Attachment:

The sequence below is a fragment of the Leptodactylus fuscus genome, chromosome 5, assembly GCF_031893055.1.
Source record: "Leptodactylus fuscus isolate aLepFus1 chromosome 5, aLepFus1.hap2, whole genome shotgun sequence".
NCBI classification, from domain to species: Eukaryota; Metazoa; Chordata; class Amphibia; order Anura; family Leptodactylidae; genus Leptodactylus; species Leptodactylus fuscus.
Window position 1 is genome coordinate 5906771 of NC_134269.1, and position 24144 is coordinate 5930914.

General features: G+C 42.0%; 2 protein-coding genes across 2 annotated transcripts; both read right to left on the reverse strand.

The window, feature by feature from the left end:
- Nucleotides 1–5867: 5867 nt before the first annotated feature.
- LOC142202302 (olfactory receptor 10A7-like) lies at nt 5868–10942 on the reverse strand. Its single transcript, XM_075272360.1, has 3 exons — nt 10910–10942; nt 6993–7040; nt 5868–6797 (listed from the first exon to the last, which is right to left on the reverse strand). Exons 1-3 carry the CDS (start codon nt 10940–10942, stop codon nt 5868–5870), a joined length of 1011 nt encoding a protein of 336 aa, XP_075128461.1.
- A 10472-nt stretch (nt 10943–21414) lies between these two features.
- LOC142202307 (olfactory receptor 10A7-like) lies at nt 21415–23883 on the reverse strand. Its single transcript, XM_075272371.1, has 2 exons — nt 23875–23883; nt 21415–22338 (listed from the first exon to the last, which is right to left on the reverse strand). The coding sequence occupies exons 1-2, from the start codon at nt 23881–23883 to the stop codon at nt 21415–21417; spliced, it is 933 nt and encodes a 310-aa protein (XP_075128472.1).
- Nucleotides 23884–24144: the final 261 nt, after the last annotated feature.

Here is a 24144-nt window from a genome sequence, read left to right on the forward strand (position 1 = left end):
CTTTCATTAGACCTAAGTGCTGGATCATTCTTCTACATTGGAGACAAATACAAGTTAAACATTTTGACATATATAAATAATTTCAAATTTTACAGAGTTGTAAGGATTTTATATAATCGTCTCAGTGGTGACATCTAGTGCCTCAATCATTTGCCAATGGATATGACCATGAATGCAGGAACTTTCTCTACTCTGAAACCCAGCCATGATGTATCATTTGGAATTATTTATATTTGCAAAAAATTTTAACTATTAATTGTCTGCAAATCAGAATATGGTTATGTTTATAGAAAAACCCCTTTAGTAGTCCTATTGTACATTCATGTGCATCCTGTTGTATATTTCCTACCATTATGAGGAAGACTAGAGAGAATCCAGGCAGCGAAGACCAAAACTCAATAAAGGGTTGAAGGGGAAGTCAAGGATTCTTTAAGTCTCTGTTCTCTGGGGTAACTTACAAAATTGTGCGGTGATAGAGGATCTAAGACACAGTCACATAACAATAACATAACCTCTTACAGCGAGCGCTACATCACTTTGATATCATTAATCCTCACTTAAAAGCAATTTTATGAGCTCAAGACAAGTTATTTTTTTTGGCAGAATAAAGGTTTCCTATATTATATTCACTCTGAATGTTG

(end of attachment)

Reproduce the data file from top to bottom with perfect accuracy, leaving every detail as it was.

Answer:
The sequence below is a fragment of the Leptodactylus fuscus genome, chromosome 5, assembly GCF_031893055.1.
Source record: "Leptodactylus fuscus isolate aLepFus1 chromosome 5, aLepFus1.hap2, whole genome shotgun sequence".
NCBI classification, from domain to species: Eukaryota; Metazoa; Chordata; class Amphibia; order Anura; family Leptodactylidae; genus Leptodactylus; species Leptodactylus fuscus.
Window position 1 is genome coordinate 5906771 of NC_134269.1, and position 24144 is coordinate 5930914.

General features: G+C 42.0%; 2 protein-coding genes across 2 annotated transcripts; both read right to left on the reverse strand.

The window, feature by feature from the left end:
- Nucleotides 1–5867: 5867 nt before the first annotated feature.
- LOC142202302 (olfactory receptor 10A7-like) lies at nt 5868–10942 on the reverse strand. Its single transcript, XM_075272360.1, has 3 exons — nt 10910–10942; nt 6993–7040; nt 5868–6797 (listed from the first exon to the last, which is right to left on the reverse strand). Exons 1-3 carry the CDS (start codon nt 10940–10942, stop codon nt 5868–5870), a joined length of 1011 nt encoding a protein of 336 aa, XP_075128461.1.
- A 10472-nt stretch (nt 10943–21414) lies between these two features.
- LOC142202307 (olfactory receptor 10A7-like) lies at nt 21415–23883 on the reverse strand. Its single transcript, XM_075272371.1, has 2 exons — nt 23875–23883; nt 21415–22338 (listed from the first exon to the last, which is right to left on the reverse strand). The coding sequence occupies exons 1-2, from the start codon at nt 23881–23883 to the stop codon at nt 21415–21417; spliced, it is 933 nt and encodes a 310-aa protein (XP_075128472.1).
- Nucleotides 23884–24144: the final 261 nt, after the last annotated feature.

Here is a 24144-nt window from a genome sequence, read left to right on the forward strand (position 1 = left end):
CTTTCATTAGACCTAAGTGCTGGATCATTCTTCTACATTGGAGACAAATACAAGTTAAACATTTTGACATATATAAATAATTTCAAATTTTACAGAGTTGTAAGGATTTTATATAATCGTCTCAGTGGTGACATCTAGTGCCTCAATCATTTGCCAATGGATATGACCATGAATGCAGGAACTTTCTCTACTCTGAAACCCAGCCATGATGTATCATTTGGAATTATTTATATTTGCAAAAAATTTTAACTATTAATTGTCTGCAAATCAGAATATGGTTATGTTTATAGAAAAACCCCTTTAGTAGTCCTATTGTACATTCATGTGCATCCTGTTGTATATTTCCTACCATTATGAGGAAGACTAGAGAGAATCCAGGCAGCGAAGACCAAAACTCAATAAAGGGTTGAAGGGGAAGTCAAGGATTCTTTAAGTCTCTGTTCTCTGGGGTAACTTACAAAATTGTGCGGTGATAGAGGATCTAAGACACAGTCACATAACAATAACATAACCTCTTACAGCGAGCGCTACATCACTTTGATATCATTAATCCTCACTTAAAAGCAATTTTATGAGCTCAAGACAAGTTATTTTTTTTGGCAGAATAAAGGTTTCCTATATTATATTCACTCTGAATGTTG